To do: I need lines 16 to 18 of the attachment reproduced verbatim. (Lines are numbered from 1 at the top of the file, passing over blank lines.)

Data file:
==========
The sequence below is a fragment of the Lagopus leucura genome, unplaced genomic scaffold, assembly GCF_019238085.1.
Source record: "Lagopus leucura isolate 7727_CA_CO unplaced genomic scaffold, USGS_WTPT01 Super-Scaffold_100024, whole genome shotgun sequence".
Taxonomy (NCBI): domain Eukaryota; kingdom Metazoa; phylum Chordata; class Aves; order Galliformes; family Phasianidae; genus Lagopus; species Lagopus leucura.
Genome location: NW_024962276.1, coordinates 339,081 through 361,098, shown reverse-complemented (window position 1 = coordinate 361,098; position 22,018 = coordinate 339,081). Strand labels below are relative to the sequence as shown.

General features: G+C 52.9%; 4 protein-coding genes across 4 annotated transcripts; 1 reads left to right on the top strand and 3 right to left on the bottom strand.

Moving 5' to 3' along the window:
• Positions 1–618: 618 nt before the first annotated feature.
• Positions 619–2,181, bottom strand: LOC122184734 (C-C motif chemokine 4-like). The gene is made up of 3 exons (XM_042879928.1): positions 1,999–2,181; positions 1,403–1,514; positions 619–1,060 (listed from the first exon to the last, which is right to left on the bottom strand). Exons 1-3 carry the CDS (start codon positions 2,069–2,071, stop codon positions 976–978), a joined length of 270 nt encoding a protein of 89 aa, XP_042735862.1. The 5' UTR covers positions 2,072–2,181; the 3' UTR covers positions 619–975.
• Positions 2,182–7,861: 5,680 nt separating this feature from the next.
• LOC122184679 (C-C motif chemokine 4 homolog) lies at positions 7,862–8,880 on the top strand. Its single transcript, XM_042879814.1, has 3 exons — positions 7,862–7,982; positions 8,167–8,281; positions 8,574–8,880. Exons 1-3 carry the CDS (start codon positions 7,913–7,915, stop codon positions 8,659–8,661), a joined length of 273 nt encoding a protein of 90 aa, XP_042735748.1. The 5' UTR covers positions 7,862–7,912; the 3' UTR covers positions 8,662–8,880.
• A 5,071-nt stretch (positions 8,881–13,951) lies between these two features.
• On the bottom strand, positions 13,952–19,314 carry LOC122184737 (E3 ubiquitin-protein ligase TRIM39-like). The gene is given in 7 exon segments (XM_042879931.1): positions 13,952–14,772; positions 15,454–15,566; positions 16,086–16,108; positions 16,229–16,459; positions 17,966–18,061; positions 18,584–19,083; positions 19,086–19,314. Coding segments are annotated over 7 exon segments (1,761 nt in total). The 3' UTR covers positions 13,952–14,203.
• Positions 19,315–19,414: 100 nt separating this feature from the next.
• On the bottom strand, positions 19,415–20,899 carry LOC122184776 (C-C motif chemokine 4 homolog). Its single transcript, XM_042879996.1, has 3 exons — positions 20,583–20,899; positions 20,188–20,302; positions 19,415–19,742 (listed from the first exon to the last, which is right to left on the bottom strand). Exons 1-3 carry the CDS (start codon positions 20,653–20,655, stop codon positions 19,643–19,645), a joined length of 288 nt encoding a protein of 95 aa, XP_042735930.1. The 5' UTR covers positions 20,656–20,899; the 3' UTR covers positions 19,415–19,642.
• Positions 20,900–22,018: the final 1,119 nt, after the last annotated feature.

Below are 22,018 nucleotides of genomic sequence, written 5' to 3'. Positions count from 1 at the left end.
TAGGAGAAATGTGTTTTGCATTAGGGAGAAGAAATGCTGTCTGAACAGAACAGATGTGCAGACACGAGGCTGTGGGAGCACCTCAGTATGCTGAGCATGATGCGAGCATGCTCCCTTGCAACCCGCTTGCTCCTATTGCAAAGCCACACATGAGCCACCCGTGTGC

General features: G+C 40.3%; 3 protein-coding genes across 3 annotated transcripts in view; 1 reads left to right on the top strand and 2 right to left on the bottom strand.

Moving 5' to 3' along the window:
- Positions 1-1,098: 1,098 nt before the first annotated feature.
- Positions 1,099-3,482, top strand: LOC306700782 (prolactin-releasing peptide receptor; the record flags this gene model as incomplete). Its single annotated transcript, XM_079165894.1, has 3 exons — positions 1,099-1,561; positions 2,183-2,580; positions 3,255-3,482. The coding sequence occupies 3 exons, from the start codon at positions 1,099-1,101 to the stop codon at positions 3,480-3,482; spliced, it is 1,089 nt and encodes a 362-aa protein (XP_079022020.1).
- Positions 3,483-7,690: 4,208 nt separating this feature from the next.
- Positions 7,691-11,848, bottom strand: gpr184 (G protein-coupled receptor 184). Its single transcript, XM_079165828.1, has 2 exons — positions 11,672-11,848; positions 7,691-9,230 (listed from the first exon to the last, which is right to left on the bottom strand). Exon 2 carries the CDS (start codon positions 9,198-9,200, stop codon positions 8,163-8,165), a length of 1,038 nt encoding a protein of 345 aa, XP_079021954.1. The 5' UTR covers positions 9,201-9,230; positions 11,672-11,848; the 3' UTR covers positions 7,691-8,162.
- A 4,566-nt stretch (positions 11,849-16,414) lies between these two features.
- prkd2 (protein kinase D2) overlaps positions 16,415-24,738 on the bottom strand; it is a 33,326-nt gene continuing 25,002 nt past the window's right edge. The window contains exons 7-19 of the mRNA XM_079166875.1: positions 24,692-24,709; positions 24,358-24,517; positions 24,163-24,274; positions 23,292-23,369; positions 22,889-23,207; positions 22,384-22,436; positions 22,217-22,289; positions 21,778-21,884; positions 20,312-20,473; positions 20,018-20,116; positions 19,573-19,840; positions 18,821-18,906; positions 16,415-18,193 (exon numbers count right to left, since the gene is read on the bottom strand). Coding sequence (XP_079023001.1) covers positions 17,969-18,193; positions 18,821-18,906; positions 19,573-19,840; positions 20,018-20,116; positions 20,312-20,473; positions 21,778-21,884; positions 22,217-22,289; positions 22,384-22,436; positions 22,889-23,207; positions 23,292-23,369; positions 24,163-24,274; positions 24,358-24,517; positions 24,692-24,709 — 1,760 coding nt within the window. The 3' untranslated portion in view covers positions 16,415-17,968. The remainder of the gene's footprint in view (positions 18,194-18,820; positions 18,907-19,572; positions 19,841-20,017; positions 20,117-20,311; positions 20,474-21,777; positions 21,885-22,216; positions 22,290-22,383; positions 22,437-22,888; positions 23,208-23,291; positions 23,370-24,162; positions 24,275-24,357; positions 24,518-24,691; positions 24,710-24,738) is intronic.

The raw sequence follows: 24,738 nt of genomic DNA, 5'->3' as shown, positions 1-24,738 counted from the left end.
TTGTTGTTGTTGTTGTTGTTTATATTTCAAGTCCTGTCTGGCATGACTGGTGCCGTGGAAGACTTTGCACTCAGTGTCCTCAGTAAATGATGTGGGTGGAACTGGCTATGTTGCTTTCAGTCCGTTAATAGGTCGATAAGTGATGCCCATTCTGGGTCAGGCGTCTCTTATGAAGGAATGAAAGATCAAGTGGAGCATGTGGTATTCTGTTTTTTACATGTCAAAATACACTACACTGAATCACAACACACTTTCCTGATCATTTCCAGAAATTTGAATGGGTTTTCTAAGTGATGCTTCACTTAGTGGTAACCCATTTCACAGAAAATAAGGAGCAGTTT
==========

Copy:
Below are 22,018 nucleotides of genomic sequence, written 5' to 3'. Positions count from 1 at the left end.
TAGGAGAAATGTGTTTTGCATTAGGGAGAAGAAATGCTGTCTGAACAGAACAGATGTGCAGACACGAGGCTGTGGGAGCACCTCAGTATGCTGAGCATGATGCGAGCATGCTCCCTTGCAACCCGCTTGCTCCTATTGCAAAGCCACACATGAGCCACCCGTGTGC

General features: G+C 40.3%; 3 protein-coding genes across 3 annotated transcripts in view; 1 reads left to right on the top strand and 2 right to left on the bottom strand.